However, democratic reforms slowed meaningfully in recent years and even reversed in some areas, such as media freedom and independence of the judicial system. Government leaders have increasingly frequently criticised and insulted Western diplomats, attacked civil society organisations as enemies, accused Western governments of interfering in Georgian democracy, and even used Kremlin talking points to blame NATO for the war in Ukraine.

Georgia noticeably has also failed to uphold EU sanctions on Russia, allowed thousands of Russian citizens to evade the military draft by seeking refuge in Georgia, and been a conduit for banned goods to enter Russia through its own border with Russia.  

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These developments presented Western policy-makers with a difficult dilemma: should they continue to honour the wishes of the vast majority of the Georgian people by keeping their hopes of EU and NATO membership alive, despite the failings of their Government; or should they hold up further progress towards the EU and NATO at the risk of fuelling Kremlin-backed propaganda that the West cannot be trusted and that Georgia is better off casting its lot with Russia?

Until now, the balance has come down in favour of keeping cooperation alive with Georgia, even to the extent of recently granting Georgia EU candidate status, alongside Ukraine and Moldova – not least since Georgia’s internal struggles are understood to be part of the wider geopolitical conflict between Russia and the West playing out across the region, most brutally in Ukraine. 

The feeling has been that, whatever our concerns about the current Government, we should not turn our backs on the Georgian people as long as they want our support. But, this has allowed the ruling Georgian Dream party to claim that its actions still have Western support, though this is actually very far from the case.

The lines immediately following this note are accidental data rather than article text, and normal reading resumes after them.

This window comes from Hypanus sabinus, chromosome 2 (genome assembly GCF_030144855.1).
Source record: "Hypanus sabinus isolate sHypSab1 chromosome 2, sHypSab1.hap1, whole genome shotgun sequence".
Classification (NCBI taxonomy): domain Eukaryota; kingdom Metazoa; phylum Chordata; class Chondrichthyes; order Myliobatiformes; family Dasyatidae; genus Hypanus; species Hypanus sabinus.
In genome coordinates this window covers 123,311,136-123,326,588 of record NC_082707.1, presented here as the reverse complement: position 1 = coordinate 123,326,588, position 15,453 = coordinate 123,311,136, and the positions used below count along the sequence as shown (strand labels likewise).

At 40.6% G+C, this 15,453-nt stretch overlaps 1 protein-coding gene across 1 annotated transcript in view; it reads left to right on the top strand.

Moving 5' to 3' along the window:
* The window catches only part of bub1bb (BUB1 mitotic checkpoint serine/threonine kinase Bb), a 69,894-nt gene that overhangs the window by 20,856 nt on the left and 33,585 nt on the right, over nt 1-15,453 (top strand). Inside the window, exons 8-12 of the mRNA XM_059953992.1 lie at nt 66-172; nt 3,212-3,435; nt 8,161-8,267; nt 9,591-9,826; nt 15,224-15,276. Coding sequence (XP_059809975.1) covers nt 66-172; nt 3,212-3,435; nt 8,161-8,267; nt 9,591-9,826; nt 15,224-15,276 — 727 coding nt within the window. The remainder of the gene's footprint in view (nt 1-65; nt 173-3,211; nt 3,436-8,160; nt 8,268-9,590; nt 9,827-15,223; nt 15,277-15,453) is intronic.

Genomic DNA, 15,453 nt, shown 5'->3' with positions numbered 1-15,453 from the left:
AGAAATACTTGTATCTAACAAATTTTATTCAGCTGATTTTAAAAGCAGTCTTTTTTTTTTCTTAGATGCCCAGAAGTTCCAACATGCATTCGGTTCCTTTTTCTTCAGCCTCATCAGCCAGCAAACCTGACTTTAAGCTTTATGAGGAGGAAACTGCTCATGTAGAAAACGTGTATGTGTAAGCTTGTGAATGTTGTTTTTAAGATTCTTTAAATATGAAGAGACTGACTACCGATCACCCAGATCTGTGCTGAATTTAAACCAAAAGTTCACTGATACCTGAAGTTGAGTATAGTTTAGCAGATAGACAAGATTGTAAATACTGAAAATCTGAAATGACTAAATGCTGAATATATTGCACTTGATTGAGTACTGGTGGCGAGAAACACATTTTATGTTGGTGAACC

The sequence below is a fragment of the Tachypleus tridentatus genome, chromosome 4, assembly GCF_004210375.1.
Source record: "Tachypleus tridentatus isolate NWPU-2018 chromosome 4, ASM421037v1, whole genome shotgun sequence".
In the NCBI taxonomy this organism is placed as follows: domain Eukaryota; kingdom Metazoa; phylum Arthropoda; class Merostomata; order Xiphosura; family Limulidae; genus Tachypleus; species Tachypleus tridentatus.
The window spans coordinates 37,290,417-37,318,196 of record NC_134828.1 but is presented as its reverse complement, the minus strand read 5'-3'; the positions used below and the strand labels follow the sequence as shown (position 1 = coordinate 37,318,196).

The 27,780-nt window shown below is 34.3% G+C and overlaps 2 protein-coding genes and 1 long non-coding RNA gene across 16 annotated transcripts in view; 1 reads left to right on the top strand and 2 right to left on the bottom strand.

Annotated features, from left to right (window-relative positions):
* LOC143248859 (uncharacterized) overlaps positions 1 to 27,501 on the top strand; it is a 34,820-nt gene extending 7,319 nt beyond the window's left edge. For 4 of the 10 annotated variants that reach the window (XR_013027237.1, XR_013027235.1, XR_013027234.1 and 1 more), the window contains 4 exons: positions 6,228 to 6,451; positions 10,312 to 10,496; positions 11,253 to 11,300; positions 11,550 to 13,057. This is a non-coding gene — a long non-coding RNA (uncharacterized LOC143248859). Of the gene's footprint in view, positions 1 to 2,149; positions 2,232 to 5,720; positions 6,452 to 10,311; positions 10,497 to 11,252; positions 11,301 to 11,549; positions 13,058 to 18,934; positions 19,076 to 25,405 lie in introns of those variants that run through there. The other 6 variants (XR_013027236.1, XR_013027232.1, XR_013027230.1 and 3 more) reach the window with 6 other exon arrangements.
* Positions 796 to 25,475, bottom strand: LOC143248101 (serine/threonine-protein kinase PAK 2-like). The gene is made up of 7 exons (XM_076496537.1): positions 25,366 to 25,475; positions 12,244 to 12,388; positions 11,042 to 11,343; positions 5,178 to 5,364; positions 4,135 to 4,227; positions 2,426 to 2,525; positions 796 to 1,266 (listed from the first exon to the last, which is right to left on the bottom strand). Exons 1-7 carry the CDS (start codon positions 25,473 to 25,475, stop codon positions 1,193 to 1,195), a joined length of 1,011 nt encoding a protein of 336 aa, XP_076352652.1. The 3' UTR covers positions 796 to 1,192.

With these current protests, it seems a line is now being crossed at the international level as well.

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The US, EU and UK have been issuing steadily stronger statements of concern about the situation. A bipartisan group of 14 US senators sent a letter to Georgian Prime Minister Irakli Kobakhidze warning that if the “foreign agents” law is passed, they would be compelled to encourage a shift in US policy towards Georgia.

Today, the US Embassy issued a forthright condemnation of the Government, noting that its choices “have moved the country away from its Euro-Atlantic future” and that “unfortunately, some in the ruling party have chosen to attack the greatest supporters of Georgia’s sovereignty, the United States and the European Union”.  

Given that Georgia’s protestors show no inclination to back down, the question is why has the Government chosen to pursue this course, at the risk of being driven out of office altogether, as the protests gain momentum? After all, the Government did reverse itself one year ago, in the face of strong public opposition, when it first tried to introduce this law.   

The timing of this crisis is particularly suspicious given that it comes just before NATO is due to hold a critical summit in Washington in July, which might decide to advance the membership aspirations of Ukraine.

The EU is also poised to begin accession talks with Ukraine and Moldova. In the current climate, Georgia is almost bound to be excluded from these measures. 

It’s surely no coincidence the Government in March also introduced a bill to curtail LGBT rights, reversing some of its previous measures. It is hard to avoid the conclusion that this is all a deliberate attempt to sabotage Georgia’s progress. The country with most to gain from this is Russia.